Washington: The US space agency and tech giant Microsoft have teamed up to create “Destination: Mars”, a guided tour of Mars using the same Hololens headset technology that helps scientists plan the Curiosity rover’s activities on Red Planet.
It will offer people a guided tour of an area of Mars with astronaut Buzz Aldrin this summer in an interactive exhibit using the Microsoft HoloLens mixed reality headset.
“Mixed reality” means that virtual elements are merged with the user’s actual environment, creating a world in which real and virtual objects can interact.
The “Destination: Mars” exhibit will open at NASA’s Kennedy Space Center’s visitor complex in Florida this summer, the US space agency said in a statement.
Guests will “visit” several sites on Mars, reconstructed using real imagery from NASA’s Curiosity Mars Rover, which has been exploring the Red Planet since August 2012.
Aldrin, an Apollo 11 astronaut who walked on the moon in 1969, will serve as “holographic tour guide” on the journey.
Curiosity Mars rover driver Erisa Hines of JPL will also appear holographically, leading participants to places on Mars where scientists have made exciting discoveries and explaining what we have learned about the planet.
“This experience lets the public explore Mars in an entirely new way. To walk through the exact landscape that Curiosity is roving across puts its achievements and discoveries into beautiful context,” said Doug Ellison, visualisation producer at JPL.
“Destination: Mars” is an adaptation of OnSight, a Mars rover mission operations tool co-developed by Microsoft and JPL.
A pilot group of scientists uses OnSight in their work supporting the Curiosity Mars rover’s operations.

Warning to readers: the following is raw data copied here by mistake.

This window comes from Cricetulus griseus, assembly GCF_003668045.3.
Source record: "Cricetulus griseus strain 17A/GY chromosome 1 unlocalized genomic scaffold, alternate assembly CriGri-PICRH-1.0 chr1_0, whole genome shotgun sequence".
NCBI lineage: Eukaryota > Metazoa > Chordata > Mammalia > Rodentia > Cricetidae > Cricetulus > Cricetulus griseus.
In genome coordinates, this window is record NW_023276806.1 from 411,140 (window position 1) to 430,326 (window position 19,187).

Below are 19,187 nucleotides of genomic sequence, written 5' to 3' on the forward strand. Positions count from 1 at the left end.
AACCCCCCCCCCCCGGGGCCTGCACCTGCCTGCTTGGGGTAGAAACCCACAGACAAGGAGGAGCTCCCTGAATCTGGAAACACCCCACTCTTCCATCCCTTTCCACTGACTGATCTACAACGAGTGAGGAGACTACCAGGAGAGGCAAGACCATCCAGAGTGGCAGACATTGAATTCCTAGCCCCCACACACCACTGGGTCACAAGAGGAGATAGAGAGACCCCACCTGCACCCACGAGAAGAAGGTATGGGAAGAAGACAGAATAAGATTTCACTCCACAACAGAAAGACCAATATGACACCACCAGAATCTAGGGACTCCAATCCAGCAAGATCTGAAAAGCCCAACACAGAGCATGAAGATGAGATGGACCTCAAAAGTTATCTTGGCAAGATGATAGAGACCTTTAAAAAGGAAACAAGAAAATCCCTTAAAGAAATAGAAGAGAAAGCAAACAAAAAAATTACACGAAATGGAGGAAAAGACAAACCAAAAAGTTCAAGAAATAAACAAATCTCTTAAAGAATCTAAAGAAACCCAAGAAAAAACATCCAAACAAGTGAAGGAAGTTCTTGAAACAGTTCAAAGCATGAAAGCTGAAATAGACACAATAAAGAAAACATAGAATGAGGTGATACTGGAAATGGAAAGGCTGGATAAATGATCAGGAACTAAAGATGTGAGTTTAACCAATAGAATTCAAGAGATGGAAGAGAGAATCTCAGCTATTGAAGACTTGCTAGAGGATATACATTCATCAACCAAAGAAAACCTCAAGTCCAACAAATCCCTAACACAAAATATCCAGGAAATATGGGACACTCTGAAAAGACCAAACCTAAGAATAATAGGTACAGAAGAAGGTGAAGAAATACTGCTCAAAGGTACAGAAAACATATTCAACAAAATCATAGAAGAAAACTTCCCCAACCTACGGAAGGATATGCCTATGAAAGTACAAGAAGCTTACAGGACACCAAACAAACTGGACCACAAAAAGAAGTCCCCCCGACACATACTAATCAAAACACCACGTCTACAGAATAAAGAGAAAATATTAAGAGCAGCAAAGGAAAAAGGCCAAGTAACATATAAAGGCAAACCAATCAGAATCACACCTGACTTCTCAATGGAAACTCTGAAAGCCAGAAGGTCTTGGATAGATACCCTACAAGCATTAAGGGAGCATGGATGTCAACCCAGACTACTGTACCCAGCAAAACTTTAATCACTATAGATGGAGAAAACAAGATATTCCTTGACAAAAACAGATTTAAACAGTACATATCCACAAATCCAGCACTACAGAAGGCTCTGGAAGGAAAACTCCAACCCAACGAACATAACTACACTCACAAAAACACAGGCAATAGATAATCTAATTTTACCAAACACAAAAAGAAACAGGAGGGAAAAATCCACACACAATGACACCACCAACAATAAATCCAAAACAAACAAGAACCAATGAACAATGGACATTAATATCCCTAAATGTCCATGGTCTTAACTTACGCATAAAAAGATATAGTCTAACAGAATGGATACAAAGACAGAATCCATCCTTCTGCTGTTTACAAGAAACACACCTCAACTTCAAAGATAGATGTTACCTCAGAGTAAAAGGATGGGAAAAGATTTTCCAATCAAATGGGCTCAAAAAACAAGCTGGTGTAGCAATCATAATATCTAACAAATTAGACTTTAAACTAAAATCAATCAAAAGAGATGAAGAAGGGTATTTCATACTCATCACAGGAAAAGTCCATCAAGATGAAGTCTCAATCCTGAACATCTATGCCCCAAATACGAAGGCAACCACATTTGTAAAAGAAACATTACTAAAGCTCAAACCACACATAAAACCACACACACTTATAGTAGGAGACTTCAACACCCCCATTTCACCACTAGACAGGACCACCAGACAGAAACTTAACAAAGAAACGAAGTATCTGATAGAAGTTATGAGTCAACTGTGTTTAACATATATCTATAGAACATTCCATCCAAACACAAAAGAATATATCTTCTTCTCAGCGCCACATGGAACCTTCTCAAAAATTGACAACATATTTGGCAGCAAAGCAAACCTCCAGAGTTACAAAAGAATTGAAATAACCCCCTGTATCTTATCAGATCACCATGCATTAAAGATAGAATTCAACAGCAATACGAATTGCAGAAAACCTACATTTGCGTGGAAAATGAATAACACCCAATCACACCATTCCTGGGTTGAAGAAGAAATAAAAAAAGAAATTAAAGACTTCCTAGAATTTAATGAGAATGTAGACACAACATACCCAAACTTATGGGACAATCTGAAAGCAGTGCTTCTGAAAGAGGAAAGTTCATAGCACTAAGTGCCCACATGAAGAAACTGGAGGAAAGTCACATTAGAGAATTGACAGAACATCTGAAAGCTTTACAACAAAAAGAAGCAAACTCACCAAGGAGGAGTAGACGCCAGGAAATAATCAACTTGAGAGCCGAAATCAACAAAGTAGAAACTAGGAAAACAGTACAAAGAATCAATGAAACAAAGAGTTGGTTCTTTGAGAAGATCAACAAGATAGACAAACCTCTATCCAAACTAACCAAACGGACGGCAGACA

“We’re excited to give the public a chance to see Mars using cutting-edge technologies that help scientists plan Curiosity’s activities on Mars today,” added Jeff Norris, project manager for OnSight and “Destination: Mars”.
“While freely exploring the terrain, participants learn about processes that have shaped this alien world,” he added.
Abigail Fraeman, a Curiosity science team member at JPL, uses OnSight to make recommendations about where the rover should drive and which features to study in more detail.
Recently OnSight helped her and a colleague identify the transition point between two Martian rock formations which they would like to study in further detail.
By utilising the same technologies and datasets as OnSight, “Destination: Mars” offers participants a glimpse of Mars as seen by mission scientists.
“By connecting astronauts to experts on the ground, mixed reality could be transformational for scientific and engineering efforts in space,” Norris said.
As NASA prepares to send humans to Mars in the 2030s, the public will now be able to preview the experience the astronauts will have as they walk and study the Martian surface.